Vilcha (Ukrainian: Вільча; Russian: Вильча) is an abandoned settlement and former urban-type settlement in the Chernobyl Exclusion Zone, part of Vyshhorod Raion, Kyiv Oblast, Ukraine.

Vilcha Fire Station
Vilcha Fire Station
Vilcha is located in Kyiv Oblast
Location of Vilcha in Ukraine
Vilcha is located in Ukraine
Vilcha (Ukraine)
Coordinates: 51°21′35″N 29°25′53″E / 51.35972°N 29.43139°E / 51.35972; 29.43139
Country Ukraine
Oblast Kyiv Oblast
RaionPoliske (to 2020)
Vyshhorod (since 2020)
151 m (495 ft)
 • Total3
 (2,200 in 1981)[1]
Postal code
Area code+380 4592

History edit

The settlement was founded in 1926 on the site of a settlement named Oleksiivka (Ukrainian: Олексіївка). After the 1986 accident at the Chernobyl Nuclear Power Plant, 45 km far from Vilcha, the settlement was not included into the "Exclusion Zone" before 1993. During 1993 to 1996, most of the 2,000 residents moved to Kharkiv Oblast, where they founded a new Vilcha (709 km away), a few kilometres south of the town of Vovchansk.[2]

The ghost town, today one of the checkpoints to the Exclusion Zone,[3] was resettled by a few samosely some years later.[4]

On February 24, 2022, the State Border Service of Ukraine claimed to be battling a column of Russian military vehicles at the border crossing with Belarus, near Vilcha.[5] From February to April 2022, Vilcha was occupied by Russia as a result of the 2022 invasion.[citation needed]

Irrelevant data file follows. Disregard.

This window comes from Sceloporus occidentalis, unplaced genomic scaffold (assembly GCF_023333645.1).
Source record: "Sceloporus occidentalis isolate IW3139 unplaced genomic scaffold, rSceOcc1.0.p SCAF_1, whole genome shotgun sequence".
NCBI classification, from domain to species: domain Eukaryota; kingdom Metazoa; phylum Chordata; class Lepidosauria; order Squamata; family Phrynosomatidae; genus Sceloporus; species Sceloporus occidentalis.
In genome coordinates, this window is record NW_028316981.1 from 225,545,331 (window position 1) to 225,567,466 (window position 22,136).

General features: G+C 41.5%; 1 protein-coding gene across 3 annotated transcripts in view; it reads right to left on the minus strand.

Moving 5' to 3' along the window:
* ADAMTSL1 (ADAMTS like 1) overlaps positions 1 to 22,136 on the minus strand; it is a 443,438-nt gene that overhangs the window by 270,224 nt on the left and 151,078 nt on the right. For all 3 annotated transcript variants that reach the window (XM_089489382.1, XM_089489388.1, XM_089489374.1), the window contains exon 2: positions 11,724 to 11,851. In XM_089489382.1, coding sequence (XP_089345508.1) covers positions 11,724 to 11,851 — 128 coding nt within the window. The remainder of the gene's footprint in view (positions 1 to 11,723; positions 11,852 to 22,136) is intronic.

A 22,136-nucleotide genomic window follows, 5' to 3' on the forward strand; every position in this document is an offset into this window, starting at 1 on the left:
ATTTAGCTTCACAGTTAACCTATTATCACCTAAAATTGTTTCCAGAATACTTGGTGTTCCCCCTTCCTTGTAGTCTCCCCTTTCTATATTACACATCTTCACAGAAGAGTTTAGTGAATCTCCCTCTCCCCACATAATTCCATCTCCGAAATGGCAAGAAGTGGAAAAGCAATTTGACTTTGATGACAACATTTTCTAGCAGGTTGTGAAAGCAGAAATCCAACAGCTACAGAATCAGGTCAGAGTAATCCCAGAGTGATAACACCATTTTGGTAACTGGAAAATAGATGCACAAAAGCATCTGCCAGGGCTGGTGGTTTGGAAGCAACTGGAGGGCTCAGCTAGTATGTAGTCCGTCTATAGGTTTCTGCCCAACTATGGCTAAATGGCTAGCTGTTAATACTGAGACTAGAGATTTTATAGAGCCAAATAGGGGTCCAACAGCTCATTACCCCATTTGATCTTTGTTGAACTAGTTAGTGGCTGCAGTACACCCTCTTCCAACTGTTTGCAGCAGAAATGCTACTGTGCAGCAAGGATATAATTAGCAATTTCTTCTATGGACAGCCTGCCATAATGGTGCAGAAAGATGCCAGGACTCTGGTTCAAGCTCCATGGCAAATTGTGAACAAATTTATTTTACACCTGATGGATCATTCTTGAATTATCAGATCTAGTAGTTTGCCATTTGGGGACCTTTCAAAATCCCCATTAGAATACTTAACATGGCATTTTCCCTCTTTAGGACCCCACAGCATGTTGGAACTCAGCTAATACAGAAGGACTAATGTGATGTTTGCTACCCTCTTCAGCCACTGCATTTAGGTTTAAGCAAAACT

Geography edit

Located near the borders with Zhytomyr Oblast and the Belarusian Oblast of Gomel, Vilcha is located in the middle of the natural region of Polesia, close to its radioecological reserve. It is 17 km from Poliske, 40 km from Krasiatychi (the raion's administrative seat), 43 km from Pripyat, 44 km from Ovruch and 95 km from Slavutych.[6]

Transport edit

The settlement is crossed in the middle by the regional highway P02 Ovruch-Kyiv (150 km south), and is the southern end of the T1035 road from Oleksandrivka, Naroulia District, in Belarus, that continues as P37 highway to Naroulia and Mazyr (95 km north). It also has a railway station, officially in service but without passenger traffic, on the Chernihiv–Ovruch line.[4][6]

Gallery edit

See also edit

References edit

  1. ^ "UkrMap.Net :: Топографическая карта Украины. Лист: M-35-023 | Topographic Map M-35-23, 1981 edition". Retrieved 2015-10-30.
  2. ^ ""The anniversary of the Chernobyl accident: "live" and "dead" villages of Vilcha"".[permanent dead link]
  3. ^ "Securing the Chornobyl exclusion zone against illegal movement of radioactive materials" Archived 2015-11-25 at the Wayback Machine (IRPA)
  4. ^ a b "Radioactive Railroad - A journey through the Chornobyl Exclusion Zone". Retrieved 2015-10-30.
  5. ^ "Российская техника пошла на прорыв в Житомирской области — ГПСУ". ТСН.ua (in Russian). 2022-02-24. Retrieved 2023-04-09.
  6. ^ a b 337509100 Vilcha on OpenStreetMap

External links edit

  Media related to Vilcha at Wikimedia Commons